Corrupt Officials & Contractors


For dear life, when will we break the civic works nexus?

Broken walls, Sinking Roads, Leaking Pipes

Change the names…. Same story in all the cities.

H S BALRAM

It’s an open secret that unscrupulous contractors, in collusion with corrupt officials, fleece civic bodies by doing shoddy work and siphoning off taxpayers’ money. Every city in India has fallen prey to this dangerous nexus. Sadly, no stern measures are taken to eliminate the menace. Result:

Infrastructure remains poor, though funds are made available.

Bangalore, India’s IT capital, is high on this list. Badly-maintained roads, chaotic traffic, choked sewage and rainwater drains, missing footpaths, very few subways or skywalks for pedestrians, inadequate parking facility, acute power and water shortage, uncleared garbage, decreasing green cover and slow-moving development works, are the bane of this once peaceful and beautiful city.

On a rainy day recently, a wall built by one such contractor collapsed on a 17-year-old girl student, Sanjana Singh, who was walking home after attending tuition classes in the heart of Bangalore. She was buried under tonnes of debris. Her shouts and mobile calls failed to elicit response. She breathed her last before relief could arrive an hour or so later.

The city was shocked. Her family was shattered. Netas made customary calls to her house and offered compensation. Different inquiries were ordered.

The needle of suspicion pointed towards newly-elected corporator Munirathna. He was a contractor for civic works in that locality before he moved up the ladder. The portion that collapsed had been erected on a pipe without following norms. Munirathna was quick to deny his role.

When pressure built up, he admitted he had constructed only a part of the wall. The rest was built by a sub-contractor. He also threw a challenge: “I will resign the moment I am found guilty by an inquiry committee. I will give Rs 1 crore to Sanjana’s parents as compensation.”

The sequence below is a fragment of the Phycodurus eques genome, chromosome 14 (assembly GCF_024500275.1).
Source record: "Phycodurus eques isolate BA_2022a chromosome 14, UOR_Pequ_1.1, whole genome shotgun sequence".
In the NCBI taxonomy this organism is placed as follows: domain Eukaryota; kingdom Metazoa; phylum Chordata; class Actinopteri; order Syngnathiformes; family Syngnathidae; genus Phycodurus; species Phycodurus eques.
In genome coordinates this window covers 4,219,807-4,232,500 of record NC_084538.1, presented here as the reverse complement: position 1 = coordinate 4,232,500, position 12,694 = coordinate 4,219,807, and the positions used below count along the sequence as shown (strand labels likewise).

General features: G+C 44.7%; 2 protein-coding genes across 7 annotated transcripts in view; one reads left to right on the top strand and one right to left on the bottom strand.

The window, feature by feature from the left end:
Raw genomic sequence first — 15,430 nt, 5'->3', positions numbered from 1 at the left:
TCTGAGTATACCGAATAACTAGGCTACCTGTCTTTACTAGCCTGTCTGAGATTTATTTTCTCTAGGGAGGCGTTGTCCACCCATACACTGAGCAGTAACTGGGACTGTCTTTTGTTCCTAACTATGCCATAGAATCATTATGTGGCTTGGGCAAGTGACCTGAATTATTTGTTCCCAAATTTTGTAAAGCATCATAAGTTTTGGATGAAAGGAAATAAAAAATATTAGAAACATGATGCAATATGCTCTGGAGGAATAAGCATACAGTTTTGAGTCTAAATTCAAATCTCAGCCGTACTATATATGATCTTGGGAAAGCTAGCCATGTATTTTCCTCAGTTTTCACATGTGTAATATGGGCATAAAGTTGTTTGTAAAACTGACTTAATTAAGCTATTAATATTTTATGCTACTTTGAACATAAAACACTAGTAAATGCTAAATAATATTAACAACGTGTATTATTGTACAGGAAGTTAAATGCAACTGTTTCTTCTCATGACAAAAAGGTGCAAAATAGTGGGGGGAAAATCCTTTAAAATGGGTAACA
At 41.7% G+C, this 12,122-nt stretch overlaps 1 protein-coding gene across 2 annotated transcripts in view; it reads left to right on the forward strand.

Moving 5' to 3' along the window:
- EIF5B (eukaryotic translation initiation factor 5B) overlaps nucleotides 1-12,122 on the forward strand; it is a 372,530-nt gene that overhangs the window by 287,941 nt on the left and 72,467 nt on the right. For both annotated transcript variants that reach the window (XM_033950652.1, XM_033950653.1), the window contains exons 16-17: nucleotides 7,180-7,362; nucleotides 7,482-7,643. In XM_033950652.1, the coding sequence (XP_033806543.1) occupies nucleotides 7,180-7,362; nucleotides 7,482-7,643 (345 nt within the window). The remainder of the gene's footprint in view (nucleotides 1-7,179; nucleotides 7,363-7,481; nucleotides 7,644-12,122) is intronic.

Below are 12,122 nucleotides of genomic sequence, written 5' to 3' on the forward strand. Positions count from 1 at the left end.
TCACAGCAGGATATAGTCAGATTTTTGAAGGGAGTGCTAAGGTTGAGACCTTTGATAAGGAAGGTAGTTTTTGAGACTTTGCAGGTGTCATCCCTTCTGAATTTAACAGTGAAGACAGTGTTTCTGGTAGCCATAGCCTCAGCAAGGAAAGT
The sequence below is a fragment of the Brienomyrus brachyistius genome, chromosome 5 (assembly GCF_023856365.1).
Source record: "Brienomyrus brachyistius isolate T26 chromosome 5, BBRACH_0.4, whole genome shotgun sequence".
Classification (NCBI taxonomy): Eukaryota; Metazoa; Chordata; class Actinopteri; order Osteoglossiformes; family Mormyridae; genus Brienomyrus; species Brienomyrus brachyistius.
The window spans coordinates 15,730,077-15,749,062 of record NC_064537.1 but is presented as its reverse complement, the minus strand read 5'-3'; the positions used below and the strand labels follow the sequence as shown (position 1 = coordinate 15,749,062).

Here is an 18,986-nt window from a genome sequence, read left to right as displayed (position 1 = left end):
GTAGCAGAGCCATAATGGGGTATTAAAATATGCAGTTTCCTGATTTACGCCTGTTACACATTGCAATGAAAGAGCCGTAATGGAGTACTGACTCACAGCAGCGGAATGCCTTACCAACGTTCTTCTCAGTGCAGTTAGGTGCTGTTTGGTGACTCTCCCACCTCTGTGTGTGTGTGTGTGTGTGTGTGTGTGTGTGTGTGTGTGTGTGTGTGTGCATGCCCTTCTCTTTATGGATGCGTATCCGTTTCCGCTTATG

Guess what the key findings of the first inquiry report are? Both Munirathna and sub-contractor Humesh Kumar are responsible for poor construction of the wall. Cement-sand-jelly stones ratio, which has to be 1:4:8 as per engineering practices, wasn’t maintained. Cement ratio was not only less but of poor quality.

No structural design and blueprint, particularly for the portion built on a pipe, was prepared. No inspection and supervision of the work. Weep holes that help water flow from one side of the wall to the other were missing.

Construction of a mandatory drain beside the wall to help water flow wasn’t done.
The estimated cost of widening of the Bellary Road, which necessitated reconstruction of the wall, was initially Rs 12.72 crore. This was increased to Rs 17 crore and then to Rs 29.55 crore, without government approval.

The findings are shocking. Not only were norms violated blatantly, but the corporation was cheated of funds. And the cornered corporator only says: “I will resign only if I am proven guilty by the court of law.

Now, a technical committee has given this report. The Lokayukta will also give its report. Police will also come up with their report. To which report should I respond?” So, no resignation. No compensation of Rs 1 cr to Sanjana’s parents as promised. The mayor says he has blacklisted both the contractors and written to the CM to initiate steps to force Munirathna step down as corporator. What about officials who connived with them or looked the other way? No action.

The public is skeptical. They fear the contractors will be back to their bad old ways, once the pressure eases. Just like hordes of corrupt officials trapped by Karnataka’s highly-proactive Lokayukta, Justice Santosh Hegde. After a brief suspension period, these officials get back to their jobs, sometimes with a promotion. Only because he has no powers to initiate prosecution.

Only the other day, chief minister B S Yeddyurappa had boasted of cutting red tape and laying the red carpet to investors. If he is keen on turning words into action, he must start with the civic bodies.

Nothing moves here till the palms are greased. He must break the contractor-official nexus.

Chennai Police:update list of rowdies active in city


Police update list of rowdies active in city